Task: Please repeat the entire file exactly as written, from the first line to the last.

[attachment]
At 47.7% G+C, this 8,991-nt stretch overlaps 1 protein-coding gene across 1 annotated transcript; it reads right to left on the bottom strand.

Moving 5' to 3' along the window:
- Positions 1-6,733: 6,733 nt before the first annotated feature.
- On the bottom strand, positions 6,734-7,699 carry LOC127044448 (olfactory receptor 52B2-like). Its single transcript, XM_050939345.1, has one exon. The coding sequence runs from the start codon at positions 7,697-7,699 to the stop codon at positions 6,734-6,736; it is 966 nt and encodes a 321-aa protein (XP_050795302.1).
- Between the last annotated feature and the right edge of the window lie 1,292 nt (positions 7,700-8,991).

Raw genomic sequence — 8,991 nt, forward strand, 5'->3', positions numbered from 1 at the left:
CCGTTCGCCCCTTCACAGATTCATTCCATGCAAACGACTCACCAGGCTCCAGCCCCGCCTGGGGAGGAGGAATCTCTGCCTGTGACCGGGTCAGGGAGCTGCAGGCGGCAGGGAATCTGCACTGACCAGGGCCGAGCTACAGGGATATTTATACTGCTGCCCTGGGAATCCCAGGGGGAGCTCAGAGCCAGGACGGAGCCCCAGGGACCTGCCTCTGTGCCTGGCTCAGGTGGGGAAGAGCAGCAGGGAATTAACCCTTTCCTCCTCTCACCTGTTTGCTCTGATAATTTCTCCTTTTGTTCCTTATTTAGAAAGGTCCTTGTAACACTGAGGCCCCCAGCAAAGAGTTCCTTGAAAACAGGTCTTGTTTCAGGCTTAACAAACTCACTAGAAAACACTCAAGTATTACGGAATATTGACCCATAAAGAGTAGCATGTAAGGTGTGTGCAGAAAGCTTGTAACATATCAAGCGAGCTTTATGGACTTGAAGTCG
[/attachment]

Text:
At 47.7% G+C, this 8,991-nt stretch overlaps 1 protein-coding gene across 1 annotated transcript; it reads right to left on the bottom strand.

Moving 5' to 3' along the window:
- Positions 1-6,733: 6,733 nt before the first annotated feature.
- On the bottom strand, positions 6,734-7,699 carry LOC127044448 (olfactory receptor 52B2-like). Its single transcript, XM_050939345.1, has one exon. The coding sequence runs from the start codon at positions 7,697-7,699 to the stop codon at positions 6,734-6,736; it is 966 nt and encodes a 321-aa protein (XP_050795302.1).
- Between the last annotated feature and the right edge of the window lie 1,292 nt (positions 7,700-8,991).

Raw genomic sequence — 8,991 nt, forward strand, 5'->3', positions numbered from 1 at the left:
CCGTTCGCCCCTTCACAGATTCATTCCATGCAAACGACTCACCAGGCTCCAGCCCCGCCTGGGGAGGAGGAATCTCTGCCTGTGACCGGGTCAGGGAGCTGCAGGCGGCAGGGAATCTGCACTGACCAGGGCCGAGCTACAGGGATATTTATACTGCTGCCCTGGGAATCCCAGGGGGAGCTCAGAGCCAGGACGGAGCCCCAGGGACCTGCCTCTGTGCCTGGCTCAGGTGGGGAAGAGCAGCAGGGAATTAACCCTTTCCTCCTCTCACCTGTTTGCTCTGATAATTTCTCCTTTTGTTCCTTATTTAGAAAGGTCCTTGTAACACTGAGGCCCCCAGCAAAGAGTTCCTTGAAAACAGGTCTTGTTTCAGGCTTAACAAACTCACTAGAAAACACTCAAGTATTACGGAATATTGACCCATAAAGAGTAGCATGTAAGGTGTGTGCAGAAAGCTTGTAACATATCAAGCGAGCTTTATGGACTTGAAGTCG